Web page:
Eric Johnson of Catholic Light gives a brilliant explanation of the Catholic "just war" theory, as applied to American military actions during the last century. And for those of you who still want to rub our noses in Hiroshima and Nagasaki, item 6 is worth contemplating.

• Letters to the New Oxford Review gave a scathing account of the recent piece by H W Crocker III in crisis Magazine entitled: "Making Babies: A Very Different Look at Natural Family Planning." Here was a sample: "Natural family planning (NFP) needs a slogan, because as a 'product'—if I might adopt business-speak—it’s not selling too well... So let me propose a new rallying cry: 'Use NFP: It Doesn’t Work!'... [It] has many strong arguments in its favor. First, it is true. NFP proponents tout its 99 percent effectiveness rate, but they neglect to mention that this is true only if the husband is in the Navy and assigned to extended, uninterrupted sea duty of three-year tours or longer. Otherwise, for most Catholics I know, NFP means a baby every two years or so..." He also paints a scenario of how a priest might counsel a couple on the subject. Personally, I thought it was hilarious. Then again, I think too many Catholics confuse anal retention with "orthodoxy" on any given day. Of course... that's just me.

Dom of Bettnet reports that the bishops in Ireland are compiling a list of approved music for weddings, in a desparate attempt to subvert further concessions to the latest hit parade. I couldn't resist the following comment: "Weddings tend to be driven less by the sacredness of the occasion, than by ingratiating [that should read 'indulging'] a young woman’s fantasies, in what ends up looking like the coming-out party she never had (or maybe did, but in a different dress). When we remove all traces of novelty (which could by definition include the bride being given away by the father, an uncle, or any older male relative with a pulse), we might someday treat it as the event in the life of the Church that it really is."
"I read the news today, oh boy..."

"LISBON (Reuters) - Lucia de Sesus dos Santos, the last of three children who claimed to see the Virgin at Fatima and who revealed a vision the Catholic Church said foretold the attempt to kill Pope John Paul, died Sunday..." She was 97. Rest in peace, dear Sister. For the rest of you... let the conspiracy theories begin!

• I missed the Grammys last night -- on purpose. I'm really not interested in seeing the usual pop celebrities show off a very narrow but highly conspicuous slice of the music industry. So I wait for the complete listing of winners to come out, and The Washington Post has published it. Ray Charles walked away with 8 awards posthumously, including Album of the Year. But the big relief is that, once again, Brave Combo of Denton, Texas, has for the second time in less than a decade, broken Jimmy Sturr's virtual monopoly over Best Polka Album with "Let's Kiss."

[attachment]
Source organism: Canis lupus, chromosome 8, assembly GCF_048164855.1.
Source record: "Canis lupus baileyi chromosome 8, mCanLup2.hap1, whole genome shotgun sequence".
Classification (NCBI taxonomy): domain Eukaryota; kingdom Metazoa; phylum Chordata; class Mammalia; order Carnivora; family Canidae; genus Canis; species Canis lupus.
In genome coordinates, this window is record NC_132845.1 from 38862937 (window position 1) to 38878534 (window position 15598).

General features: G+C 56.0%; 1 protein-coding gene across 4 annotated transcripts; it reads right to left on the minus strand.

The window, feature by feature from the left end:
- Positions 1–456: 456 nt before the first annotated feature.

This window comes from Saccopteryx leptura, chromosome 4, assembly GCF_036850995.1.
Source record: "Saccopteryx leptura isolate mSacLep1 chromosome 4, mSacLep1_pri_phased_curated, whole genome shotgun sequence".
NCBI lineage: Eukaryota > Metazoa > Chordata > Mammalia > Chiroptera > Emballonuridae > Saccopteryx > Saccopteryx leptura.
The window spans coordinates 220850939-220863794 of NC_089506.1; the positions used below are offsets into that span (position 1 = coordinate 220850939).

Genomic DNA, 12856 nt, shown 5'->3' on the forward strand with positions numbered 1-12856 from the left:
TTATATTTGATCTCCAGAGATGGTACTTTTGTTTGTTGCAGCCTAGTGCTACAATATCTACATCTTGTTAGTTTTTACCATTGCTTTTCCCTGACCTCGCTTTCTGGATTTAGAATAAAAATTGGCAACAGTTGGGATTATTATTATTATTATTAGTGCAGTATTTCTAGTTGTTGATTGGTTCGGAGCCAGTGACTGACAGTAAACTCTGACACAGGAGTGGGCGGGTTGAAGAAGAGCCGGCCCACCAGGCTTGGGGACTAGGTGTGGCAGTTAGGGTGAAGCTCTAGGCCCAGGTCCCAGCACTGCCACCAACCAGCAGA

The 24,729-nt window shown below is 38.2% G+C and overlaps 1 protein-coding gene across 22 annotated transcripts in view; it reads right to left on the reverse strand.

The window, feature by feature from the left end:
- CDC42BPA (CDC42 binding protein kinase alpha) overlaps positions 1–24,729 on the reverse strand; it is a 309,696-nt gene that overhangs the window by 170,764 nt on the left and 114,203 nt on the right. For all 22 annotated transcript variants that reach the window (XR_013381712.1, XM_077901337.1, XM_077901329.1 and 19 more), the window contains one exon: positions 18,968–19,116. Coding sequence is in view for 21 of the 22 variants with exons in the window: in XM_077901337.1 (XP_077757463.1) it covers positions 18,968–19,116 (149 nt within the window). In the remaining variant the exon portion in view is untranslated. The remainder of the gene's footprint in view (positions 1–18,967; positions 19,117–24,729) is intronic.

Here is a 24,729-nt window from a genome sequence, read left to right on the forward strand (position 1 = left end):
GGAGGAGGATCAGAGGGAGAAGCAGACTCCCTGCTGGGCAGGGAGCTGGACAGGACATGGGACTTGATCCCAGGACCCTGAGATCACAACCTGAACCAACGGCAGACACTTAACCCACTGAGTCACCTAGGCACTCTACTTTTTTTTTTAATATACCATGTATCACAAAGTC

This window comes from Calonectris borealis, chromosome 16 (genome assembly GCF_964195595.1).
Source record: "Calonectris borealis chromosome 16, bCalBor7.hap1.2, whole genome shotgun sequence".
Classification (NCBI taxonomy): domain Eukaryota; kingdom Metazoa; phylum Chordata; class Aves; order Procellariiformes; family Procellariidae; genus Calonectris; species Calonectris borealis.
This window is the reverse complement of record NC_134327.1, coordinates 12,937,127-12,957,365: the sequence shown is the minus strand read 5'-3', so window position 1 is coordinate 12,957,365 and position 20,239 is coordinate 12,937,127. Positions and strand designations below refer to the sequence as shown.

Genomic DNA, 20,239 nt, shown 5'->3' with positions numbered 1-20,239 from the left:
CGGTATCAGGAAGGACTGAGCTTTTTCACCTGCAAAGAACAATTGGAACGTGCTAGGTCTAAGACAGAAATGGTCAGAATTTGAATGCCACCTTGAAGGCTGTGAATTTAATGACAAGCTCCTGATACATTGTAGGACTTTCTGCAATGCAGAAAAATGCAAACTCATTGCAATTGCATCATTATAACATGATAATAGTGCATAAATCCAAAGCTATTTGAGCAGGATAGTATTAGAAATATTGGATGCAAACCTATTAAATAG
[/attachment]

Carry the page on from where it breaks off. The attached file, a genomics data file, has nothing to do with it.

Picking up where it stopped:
Tuesday, February 08, 2005

Start the Carnival without me!

I'm just getting over a cold or the flu or something. The result was giving up the usual pre-Lenten revelry. What's more, my need to be in class early tomorrow morning is the main reason I won't be at the Cat's Eye Pub in Baltimore tonight, for the ultimate local Mardi Gras thing.

But a new movie opens this weekend, a film by Michael Schorr entitled Schultze Gets The Blues. It seems that...

"Schultze has spent his whole life in a small town in Saxon-Anhalt near the river Saale. Schultze's life, divided between work and the pub, the allotment, folk music and fishing, is rudely interrupted when he and his mates Manfred and J?rgen are made redundant. As entropy sets in and maintaining the daily routine deteriorates into a farce, Schultze discovers a life on the other side of the hill."

Check out the trailer. It's the next best thing to being there.
Before I forget...

No, Mark. Jimmy Akin doesn't look anything like you.

Monday, February 07, 2005

Reply to "Raines"

I read your reply to my mention of the "cohousing" phenomenon, from my recent entry entitled "Resolutions," dated January 27.

The Methodist community in Oakland (CA) you mention was the subject of an article in the unfortunately now-defunct re:generations quarterly a few years back, which can be accessed at beliefnet. Also on that page are a number of links to related sites.

The idea of living in a commune does not appeal to me. But I've always said, that if I won the big state lottery jackpot tomorrow, I wouldn't build a mansion; I'd build a village. And the cohousing model is the one I'd likely use. I'd gather as many Catholic homeschooling families in the locality as I could, and make them an offer they couldn't refuse. Now, if that's one of you, and you don't feel like waiting till I get lucky, read this page, view this slide show, and get back to me. Soon.

On a related note, it was in looking over the search engine results that you sent me (yep, we're still talkin' to you, Raines), that I was impressed with the length and breadth of the Catholic blogosphere. So, when I see once again, the list of nominations for the 2005 Catholic Blog Awards, it calls to mind the line in the movie Casablanca: "Round up the usual suspects." Now, some of the usual nominees (which are invariably the usual winners) are blogs I visit everyday myself. But I don't pretend they're all that's out there. And while these guys are all busy congratulating one another later this month, I wonder how many others will never be noticed -- not for lack of merit, but for lack of credentials elsewhere.

What is the point of the weblog as a new and innovative medium for the heretofore unheard voices, if it is merely predominated by those who have already gained noteriety in other media?

No, I didn't get nominated. Then again, I'm not the issue. Discuss.

Thursday, February 03, 2005

At least Phil got fair warning.

I've been under the weather for the last few days. I feel better today, enough to go to class for the final critique of my first web design assignment for this quarter:

It's entitled Things With Strings: Musical Instruments I Have Known. Discuss.

Meanwhile, I gotta get more rest this week. The weekend before Mardi Gras is coming up, and being the good Catholic boy I am, I am loathe to forsake the annual pre-Lenten religious observances. "Eh toi!!!"

Stay tuned...